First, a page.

Kilkenny County Board chairman, Jimmy Walsh
History will judge Kilkenny warmly, and the games structures in place here will, long into the future, be proven to have served all units of the GAA well.
That was the opinion expressed by Kilkenny County Board chairman, Jimmy Walsh, when he took stock of the games situation in the county during his annual address to County Board Convention.
It has been a busy and difficult year for all involved in the organisation of games in Kilkenny, he opened when addressing the matter, insisting all were well versed in the reasons why.
“As a result, there has been much debate and reflection,” he suggested. “I feel that when a thesis is done on Kilkenny’s success on the hurling fields this century, it will be found that the local fixtures programme that has been in place for a generation has played a huge part in it.”
He said the new playing season was just around the corner and many very thoughtful proposals have been made and consultations taken place.
It was hoped, he said, that the plans for the three early season games in April and May, and playing some of the minor league games without county players, will go some way to give more regular games to all club players.
The draws for these games will be made around the middle of next month.
“Having seen fixtures struggle through 2018, I hope the decision makers were listening and will take on the feedback to give all club players the opportunity to have a regular Summer programme of serious games,” he said.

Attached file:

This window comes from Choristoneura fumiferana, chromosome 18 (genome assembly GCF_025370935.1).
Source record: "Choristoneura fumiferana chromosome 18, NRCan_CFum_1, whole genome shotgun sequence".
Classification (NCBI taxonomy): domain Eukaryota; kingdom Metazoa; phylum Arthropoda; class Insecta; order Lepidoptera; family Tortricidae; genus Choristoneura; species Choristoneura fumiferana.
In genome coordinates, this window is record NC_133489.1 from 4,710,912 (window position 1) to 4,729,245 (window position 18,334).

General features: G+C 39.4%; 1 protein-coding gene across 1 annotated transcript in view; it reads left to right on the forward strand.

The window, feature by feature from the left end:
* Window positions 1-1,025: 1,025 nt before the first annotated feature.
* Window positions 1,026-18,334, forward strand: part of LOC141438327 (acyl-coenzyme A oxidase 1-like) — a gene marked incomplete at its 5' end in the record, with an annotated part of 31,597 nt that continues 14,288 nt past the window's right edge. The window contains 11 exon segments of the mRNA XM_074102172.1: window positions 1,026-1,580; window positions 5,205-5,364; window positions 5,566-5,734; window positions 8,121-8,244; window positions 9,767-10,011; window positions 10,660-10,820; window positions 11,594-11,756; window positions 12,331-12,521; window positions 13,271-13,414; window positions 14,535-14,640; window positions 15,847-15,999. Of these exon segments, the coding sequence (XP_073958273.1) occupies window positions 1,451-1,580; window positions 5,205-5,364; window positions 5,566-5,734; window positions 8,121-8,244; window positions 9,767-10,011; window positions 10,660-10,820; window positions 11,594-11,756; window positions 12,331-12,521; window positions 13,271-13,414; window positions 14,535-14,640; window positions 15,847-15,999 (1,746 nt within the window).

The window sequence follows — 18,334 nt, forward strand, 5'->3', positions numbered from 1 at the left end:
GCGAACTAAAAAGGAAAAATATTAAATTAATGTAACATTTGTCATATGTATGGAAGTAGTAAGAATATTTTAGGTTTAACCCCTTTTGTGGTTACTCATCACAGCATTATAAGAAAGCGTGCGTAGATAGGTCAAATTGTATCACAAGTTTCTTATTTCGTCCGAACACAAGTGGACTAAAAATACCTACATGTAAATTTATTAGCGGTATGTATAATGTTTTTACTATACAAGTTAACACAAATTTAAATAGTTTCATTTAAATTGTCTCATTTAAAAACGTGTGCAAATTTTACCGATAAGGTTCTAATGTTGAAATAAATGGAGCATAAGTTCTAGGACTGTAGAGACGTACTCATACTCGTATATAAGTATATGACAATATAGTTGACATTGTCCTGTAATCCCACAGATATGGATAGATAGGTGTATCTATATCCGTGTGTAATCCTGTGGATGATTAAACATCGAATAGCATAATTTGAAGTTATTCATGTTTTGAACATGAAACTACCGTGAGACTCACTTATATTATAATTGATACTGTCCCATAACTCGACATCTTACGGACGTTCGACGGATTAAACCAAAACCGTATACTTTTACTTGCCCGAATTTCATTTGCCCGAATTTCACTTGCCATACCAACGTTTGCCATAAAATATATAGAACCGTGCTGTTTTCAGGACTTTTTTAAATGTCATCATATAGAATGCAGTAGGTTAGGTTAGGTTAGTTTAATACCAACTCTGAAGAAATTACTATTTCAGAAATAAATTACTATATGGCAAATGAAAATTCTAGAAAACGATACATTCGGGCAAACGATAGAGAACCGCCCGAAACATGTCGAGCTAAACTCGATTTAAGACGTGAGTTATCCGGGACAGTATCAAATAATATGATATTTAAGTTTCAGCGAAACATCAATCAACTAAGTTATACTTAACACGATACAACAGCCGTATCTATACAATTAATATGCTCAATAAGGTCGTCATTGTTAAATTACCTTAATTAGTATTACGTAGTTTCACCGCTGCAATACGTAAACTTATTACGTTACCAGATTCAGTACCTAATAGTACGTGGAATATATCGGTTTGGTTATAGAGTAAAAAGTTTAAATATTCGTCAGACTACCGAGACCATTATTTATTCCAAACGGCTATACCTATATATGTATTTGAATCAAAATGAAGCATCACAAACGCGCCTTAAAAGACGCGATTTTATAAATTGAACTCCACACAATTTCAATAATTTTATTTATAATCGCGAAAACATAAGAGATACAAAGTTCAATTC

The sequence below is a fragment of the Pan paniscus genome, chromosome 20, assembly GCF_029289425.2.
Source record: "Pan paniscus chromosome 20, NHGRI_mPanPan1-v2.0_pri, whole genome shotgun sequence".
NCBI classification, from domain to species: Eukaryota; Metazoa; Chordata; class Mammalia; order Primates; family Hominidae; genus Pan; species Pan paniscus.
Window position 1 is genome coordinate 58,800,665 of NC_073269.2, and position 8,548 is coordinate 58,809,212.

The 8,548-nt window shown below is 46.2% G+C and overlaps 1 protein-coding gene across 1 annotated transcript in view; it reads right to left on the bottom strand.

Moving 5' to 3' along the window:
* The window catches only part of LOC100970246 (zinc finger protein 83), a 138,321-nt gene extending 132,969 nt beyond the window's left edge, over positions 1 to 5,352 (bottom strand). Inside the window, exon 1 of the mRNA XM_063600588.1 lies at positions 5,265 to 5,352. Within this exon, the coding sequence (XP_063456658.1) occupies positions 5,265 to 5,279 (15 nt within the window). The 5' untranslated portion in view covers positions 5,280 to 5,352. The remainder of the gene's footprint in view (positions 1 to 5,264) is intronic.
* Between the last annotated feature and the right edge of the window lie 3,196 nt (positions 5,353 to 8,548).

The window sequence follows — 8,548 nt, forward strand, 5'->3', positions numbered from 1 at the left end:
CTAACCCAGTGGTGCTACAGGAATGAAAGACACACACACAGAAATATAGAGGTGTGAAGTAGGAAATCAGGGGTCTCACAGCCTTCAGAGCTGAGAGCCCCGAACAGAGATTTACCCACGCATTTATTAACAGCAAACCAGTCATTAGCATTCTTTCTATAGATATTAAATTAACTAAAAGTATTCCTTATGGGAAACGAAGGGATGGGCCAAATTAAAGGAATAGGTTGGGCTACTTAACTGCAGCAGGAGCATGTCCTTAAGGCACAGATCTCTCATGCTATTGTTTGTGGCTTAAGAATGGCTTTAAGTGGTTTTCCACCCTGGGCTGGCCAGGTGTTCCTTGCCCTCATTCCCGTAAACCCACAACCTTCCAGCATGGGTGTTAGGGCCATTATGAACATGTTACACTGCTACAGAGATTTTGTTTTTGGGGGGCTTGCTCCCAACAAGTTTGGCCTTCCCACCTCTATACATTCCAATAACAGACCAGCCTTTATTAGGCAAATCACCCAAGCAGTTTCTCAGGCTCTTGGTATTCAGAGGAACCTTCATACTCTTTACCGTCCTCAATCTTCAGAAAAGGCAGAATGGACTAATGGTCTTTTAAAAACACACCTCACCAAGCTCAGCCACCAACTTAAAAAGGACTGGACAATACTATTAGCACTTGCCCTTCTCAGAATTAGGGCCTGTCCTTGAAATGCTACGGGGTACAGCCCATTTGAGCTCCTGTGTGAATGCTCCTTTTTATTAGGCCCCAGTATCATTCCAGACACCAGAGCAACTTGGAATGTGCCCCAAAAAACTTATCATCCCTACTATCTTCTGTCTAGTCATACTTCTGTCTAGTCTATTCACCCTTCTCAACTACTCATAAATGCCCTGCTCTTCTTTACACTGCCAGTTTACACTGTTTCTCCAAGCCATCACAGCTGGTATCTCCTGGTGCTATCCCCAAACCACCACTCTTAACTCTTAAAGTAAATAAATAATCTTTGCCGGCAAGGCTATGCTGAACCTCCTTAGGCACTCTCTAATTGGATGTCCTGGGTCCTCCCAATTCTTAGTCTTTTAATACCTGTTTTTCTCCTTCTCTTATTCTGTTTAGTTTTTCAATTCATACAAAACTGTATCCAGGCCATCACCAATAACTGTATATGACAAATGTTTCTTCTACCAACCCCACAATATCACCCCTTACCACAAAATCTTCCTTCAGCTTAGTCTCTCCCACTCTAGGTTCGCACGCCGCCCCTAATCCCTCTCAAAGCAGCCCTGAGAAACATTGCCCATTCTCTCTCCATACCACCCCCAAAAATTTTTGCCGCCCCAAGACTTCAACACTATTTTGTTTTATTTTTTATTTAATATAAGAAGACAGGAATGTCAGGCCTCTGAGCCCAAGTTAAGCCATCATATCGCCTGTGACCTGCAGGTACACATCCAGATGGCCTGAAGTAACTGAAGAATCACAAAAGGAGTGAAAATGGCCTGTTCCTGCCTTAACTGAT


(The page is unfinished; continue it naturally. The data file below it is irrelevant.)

“This is the very basic requirement to avoid a repeat of the club fixtures issues in the past year, and also to keep all of our club players with us.”
He extend thanks to the CCC’s Committees that met almost weekly, up to 40 times in the year, to ensure a smooth flow of games. In particular he thanked chairman, P.J. Kenny and secretary, Dan Kenny and their committee who put in a colossal effort.
The Windgap official said an area Kilkenny must focus on is retaining and building on playing resources where they have strong numbers at under-13, with a fall off from there to under-21.
He felt the current players journey after Cumann na mBunscoil, through Coiste na nÓg, the Post Primary schools and Squads must be more co-ordinated as the new imposed inter-county Round Robin system delayed the playing of minor matches.
“This meant that the majority of players are expected to serve two masters in club and schools in September and October, and are then inactive for the following six months,” he pointed out.
Plans in place
“Similarly, plans must be put in place to look at keeping our young players. The under-19 competition was a great success and needs to be fine tuned.
“However, more needs to be done to ensure that all players and especially those who made under-age county panels are not lost. They are the key to the continuation of all of our clubs into the 2020’s and thirties.”
He said the main focus in Kilkenny was hurling, and all were thrilled to welcome the granting of UNESCO Heritage status to the game.
“It is our heritage and it is something we are all aware of,” he said. “We are amazed at the reaction from visitors to the game. I am delighted too that the long term work of our handball personnel has been recognised by the County Council.
“I congratulate them on their recent award. It is truly well deserved.”
He welcomed the provision of funding by the County Council to assist with coaching as an acknowledgement of the work that is done for young people and communities.
“It has been hard-earned. We will have to deliver on it to ensure it can be continued into the future,” he insisted.
The chairman congratulated Piltown on winning a Joe McDonagh Foundation bronze medal for the promotion the Irish language in this year, Blian na Gaeilge.
Also congratulated were Barrow Rangers (Paulstown) for qualifying for the Leinster Scór juvenile Rince final.
For more on Kilkenny People sport read here.